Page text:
In terms of the effects of FinTech companies on incumbent banks, a loss of market share is of greatest concern, cited by 70% of banking respondents vs. 50% of respondents from all financial sectors to a similar question. Pressure on margins came second, at around 67% of respondents, also slightly above that of all sectors. Information security/privacy threat came third, at around 60% of respondents concerned. Around 50% of respondents expects customer churn to increase from FinTech within their industry.
In terms of the level of threat to bank incumbents’ business from standalone FinTech players, well over 80% of respondents rated it at between 1-20%, while around 40% said that a standalone FinTech player could take between 21-40% of their business. A smaller 20% thought that up to 41-60% of their business was at risk. A good 40% of respondents said that they do not know the full risks, with very few – around 10% – thinking that there is no risk at all to their current business model.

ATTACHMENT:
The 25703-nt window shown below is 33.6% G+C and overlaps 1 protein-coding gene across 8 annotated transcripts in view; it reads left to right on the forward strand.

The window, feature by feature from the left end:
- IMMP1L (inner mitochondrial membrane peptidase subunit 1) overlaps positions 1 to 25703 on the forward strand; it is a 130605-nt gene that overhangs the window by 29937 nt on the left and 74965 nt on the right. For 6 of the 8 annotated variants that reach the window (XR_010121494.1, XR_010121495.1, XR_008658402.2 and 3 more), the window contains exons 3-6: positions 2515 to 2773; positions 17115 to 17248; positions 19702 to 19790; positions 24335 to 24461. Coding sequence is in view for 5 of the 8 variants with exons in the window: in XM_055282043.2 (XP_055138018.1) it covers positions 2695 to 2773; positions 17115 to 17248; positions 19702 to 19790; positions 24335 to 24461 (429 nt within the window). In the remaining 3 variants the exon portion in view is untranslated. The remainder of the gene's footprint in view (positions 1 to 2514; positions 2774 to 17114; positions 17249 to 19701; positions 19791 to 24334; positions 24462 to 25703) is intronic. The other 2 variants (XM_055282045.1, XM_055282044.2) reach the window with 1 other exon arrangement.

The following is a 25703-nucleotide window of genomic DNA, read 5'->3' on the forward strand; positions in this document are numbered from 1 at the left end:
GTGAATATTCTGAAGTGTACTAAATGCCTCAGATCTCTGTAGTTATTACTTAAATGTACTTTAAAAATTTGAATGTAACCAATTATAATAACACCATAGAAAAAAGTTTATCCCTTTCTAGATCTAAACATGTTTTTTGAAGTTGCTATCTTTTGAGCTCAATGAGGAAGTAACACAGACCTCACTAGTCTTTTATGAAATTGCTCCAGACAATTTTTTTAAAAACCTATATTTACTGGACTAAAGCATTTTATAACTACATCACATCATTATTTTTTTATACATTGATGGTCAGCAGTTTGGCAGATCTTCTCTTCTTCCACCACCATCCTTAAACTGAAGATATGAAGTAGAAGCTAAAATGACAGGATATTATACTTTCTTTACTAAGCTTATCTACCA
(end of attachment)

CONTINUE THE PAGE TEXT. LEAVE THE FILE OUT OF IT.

Respondents were also asked about how they were reacting to the various types of startups’ propositions (e.g., by investment, partnerships, etc), as well as their relative importance. Retail banks, seeking to streamline operations and reduce costs, placed ways of ‘improving and simplifying operations’ as the most important, while the rate of response to the trend came shared second – mitigations might include engaging with FinTech startups that offer open development and Software-as-a-Service (SaaS) solutions for banks. Banks also see the move to nonphysical and virtual channels as important, which also garners the most response from retails banks – responses include banks offering APIs that allows for the easy integration of third party apps and digital banking solutions.